David Hoppe's Dec. 7 commentary, "Where Dreams Come True" (Hoppe, Dec. 7-14) is a needed step in the growth of our city.
The problem is we are not aware of the "Babyface syndrome." Indianapolis has a history of talented people leaving town in order to make a name for themselves elsewhere. Knowing Indy was not a place, as Hoppe says, where dreams and "... new ideas take off," and, like Kurt Vonnegut, "Babyface" Edmonds left. This was not the case for Prince and Minneapolis, Kurt Cobain and Seattle or Outkast and Atlanta. Why?
The Babyface syndrome states: Since those with good ideas leave Indy to seek their fortune, if you have an idea and you're still here, it must not be any good, or you'd be gone. Thus, local talent and ideas are either rejected outright or discouraged. And, this leads to thinking that only those from other cities have abilities and creativity.
The problem is Indy is stuck in a late-adolescent period. Like a teen-ager, it's seeking its own identity. Instead of being comfortable with who we are, we doubt, hesitate or apologize. We hire a New York firm to help us create an identity or we attempt to find a slogan that will not only attract tourists, but also finally make us a city in our own right, or as Hoppe notes, "... distinguishing ourselves in ways that emphasize our own story." Hey, after all this time, Indy should not be in this position. The very fact that we continue to discuss this shows how sadly desperate we are to be like other cities we view as having the gravitas we seek.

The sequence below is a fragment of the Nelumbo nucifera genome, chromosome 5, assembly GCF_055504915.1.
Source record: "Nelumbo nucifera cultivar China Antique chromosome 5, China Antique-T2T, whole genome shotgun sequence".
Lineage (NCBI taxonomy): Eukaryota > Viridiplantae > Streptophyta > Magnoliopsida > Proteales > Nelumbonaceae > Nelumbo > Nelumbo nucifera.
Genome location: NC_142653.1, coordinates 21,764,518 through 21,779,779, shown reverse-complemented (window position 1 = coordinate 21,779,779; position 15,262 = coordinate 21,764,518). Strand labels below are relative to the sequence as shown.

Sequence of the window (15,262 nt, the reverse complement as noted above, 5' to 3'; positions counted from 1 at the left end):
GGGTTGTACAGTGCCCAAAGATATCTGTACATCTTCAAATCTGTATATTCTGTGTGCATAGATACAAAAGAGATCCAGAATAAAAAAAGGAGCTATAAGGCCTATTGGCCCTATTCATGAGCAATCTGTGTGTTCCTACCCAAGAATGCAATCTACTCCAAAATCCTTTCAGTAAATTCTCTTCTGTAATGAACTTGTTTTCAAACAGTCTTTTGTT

When will Indy overcome the Babyface syndrome? And why is Indy still having this discussion? Why do we lack confidence in "our own story"? When will we grow up?